Description

Our first morning in Fes, Marina, Sara, Jaisy, Dana, Becca, Ashley, Rosie, Chris, Vasco, Jacob, Quinn, Paul, and myself woke up early and left the old Medina (city). We headed to the outskirts of this urban environment and took taxis past a McDonald’s and a new soccer stadium. We walked out to a local Juvenile […]

Posted On

07/31/08

Author

Cara Lane

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Morocco, Summer 2008

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Photos from Ait Ridi Homestay

Cara Lane,Morocco, Summer 2008

Description

Posted On

07/31/08

Author

Cara Lane

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It seems like ages ago that we were in Ait Reidi, kissing our host families goodbye, when in fact it has just been a week. Between my limited Tamazight and cheap American gifts, I could not possibly have expressed the extent of my gratitude for my family's hospitality and trust.

I was astrange American teenager, asubstantialadditionto their family of only mother and daughter, and yet they immediately gave me one ofonly two keys to their house. They took me to all of the neighbors' parties, presented me to their extended family, dressed me in their finest traditional clothes, and henna-ed my hands. Even the relatives tied their newborn children to my back and let me walk around town, insisting that it really was a good idea.

Although I spent hours of the afternoon alone with my mother, Aiisha, or my sister, Siham, I also became good friends with an 8 year old boy named Aassam, who was somehow connected to the family. The two of us played a lot of card games, where the only rule was that Aassam had to win. Should I point out an inconsistency, his eyes would grow big and he would put his head in his hands, shaking it at my naive ideas. Despite this, he would also mosey around the house saying my name over and over again, even if I was right next to him, to the point that I would have preferred the name "Bllack."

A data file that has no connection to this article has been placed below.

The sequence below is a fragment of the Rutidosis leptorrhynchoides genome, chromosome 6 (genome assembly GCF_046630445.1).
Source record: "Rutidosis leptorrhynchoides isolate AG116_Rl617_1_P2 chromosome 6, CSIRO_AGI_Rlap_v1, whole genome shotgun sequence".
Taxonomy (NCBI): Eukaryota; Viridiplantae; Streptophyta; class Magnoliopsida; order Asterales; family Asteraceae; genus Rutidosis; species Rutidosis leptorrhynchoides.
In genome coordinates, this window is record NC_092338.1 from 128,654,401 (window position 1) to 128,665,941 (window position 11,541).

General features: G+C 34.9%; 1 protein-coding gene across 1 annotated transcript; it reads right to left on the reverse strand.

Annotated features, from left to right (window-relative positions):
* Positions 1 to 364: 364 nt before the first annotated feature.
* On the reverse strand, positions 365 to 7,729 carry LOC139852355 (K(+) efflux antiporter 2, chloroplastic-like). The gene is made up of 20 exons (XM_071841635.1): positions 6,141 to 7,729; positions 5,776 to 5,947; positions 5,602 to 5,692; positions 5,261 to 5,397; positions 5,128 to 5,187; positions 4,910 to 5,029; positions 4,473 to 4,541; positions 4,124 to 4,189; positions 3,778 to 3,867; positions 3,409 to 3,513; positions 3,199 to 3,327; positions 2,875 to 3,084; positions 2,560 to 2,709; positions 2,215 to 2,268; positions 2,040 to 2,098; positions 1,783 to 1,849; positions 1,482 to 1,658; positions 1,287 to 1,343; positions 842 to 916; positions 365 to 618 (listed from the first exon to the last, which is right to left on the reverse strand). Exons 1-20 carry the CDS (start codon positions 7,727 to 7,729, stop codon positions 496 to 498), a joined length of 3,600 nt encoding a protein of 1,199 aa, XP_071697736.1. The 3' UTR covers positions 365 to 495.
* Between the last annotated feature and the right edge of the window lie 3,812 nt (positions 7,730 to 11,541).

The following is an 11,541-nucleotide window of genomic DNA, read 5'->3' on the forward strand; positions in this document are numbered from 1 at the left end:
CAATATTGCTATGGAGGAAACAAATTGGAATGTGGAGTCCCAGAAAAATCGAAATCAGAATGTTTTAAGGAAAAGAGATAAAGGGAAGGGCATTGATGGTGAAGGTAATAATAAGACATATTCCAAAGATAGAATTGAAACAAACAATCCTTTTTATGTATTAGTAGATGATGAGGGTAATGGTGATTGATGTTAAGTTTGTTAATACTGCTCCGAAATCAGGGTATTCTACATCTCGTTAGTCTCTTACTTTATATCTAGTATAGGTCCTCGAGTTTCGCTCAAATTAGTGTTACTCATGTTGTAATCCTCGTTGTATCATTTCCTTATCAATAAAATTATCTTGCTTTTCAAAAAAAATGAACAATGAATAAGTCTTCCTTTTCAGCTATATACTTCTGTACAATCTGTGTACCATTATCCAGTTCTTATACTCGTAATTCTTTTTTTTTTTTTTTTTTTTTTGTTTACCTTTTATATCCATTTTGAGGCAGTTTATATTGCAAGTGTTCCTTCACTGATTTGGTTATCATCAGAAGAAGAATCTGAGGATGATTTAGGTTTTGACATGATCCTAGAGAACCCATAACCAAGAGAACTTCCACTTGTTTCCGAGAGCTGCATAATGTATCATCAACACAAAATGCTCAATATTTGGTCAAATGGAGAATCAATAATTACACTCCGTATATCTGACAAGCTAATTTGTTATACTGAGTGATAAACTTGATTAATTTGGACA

Bllack was an interesting addition to the family. He's perhaps the only pet dog in all of Morocco. Even so, he would wait outside my doorin the morning until I woke up, he knew, for the most part, to stay off the rugs, and could even (reluctantly) perform a few tricks. Siham demonstrated these, on one afternoon when it was unbearable to be outside. On other such afternoons, she, Aiisha, and I washed dishes, folded clothes, or watched Arabic-dubbed Egyptian soap operas that only Siham could understand because they were in Darija, not Tamazight.

We also talked a lot. We communicated very little this way.

Laughter is definitely universal though. I think even the dog understood that. But seriously, it's the solution to everything. You accidentally do something offensive for the 11th time that day? Laugh. You've just endured an hour of awkward silence because you've exhausted your language skills? Laugh. You've been gesturing wildly in a final attempt to explain yourself and are on the verge of a mental breakdown? Laugh.

I suppose that is also what I'll have to do on the phone. My sister Siham gave me her number and made it clear that I must call when I return to America. She didn't use the word "home," even though it's one of five English words she knows. I guess that's because, cliche as it sounds, I now have two homes, and that would just be too confusing.

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Morocco, Summer 2008

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Homestay in Ait Reidi

Marina Powers,Morocco, Summer 2008

Description

It seems like ages ago that we were in Ait Reidi, kissing our host families goodbye, when in fact it has just been a week. Between my limited Tamazight and cheap American gifts, I could not possibly have expressed the extent of my gratitude for my family’s hospitality and trust. I was astrange American teenager, […]

Posted On

07/31/08

Author

Marina Powers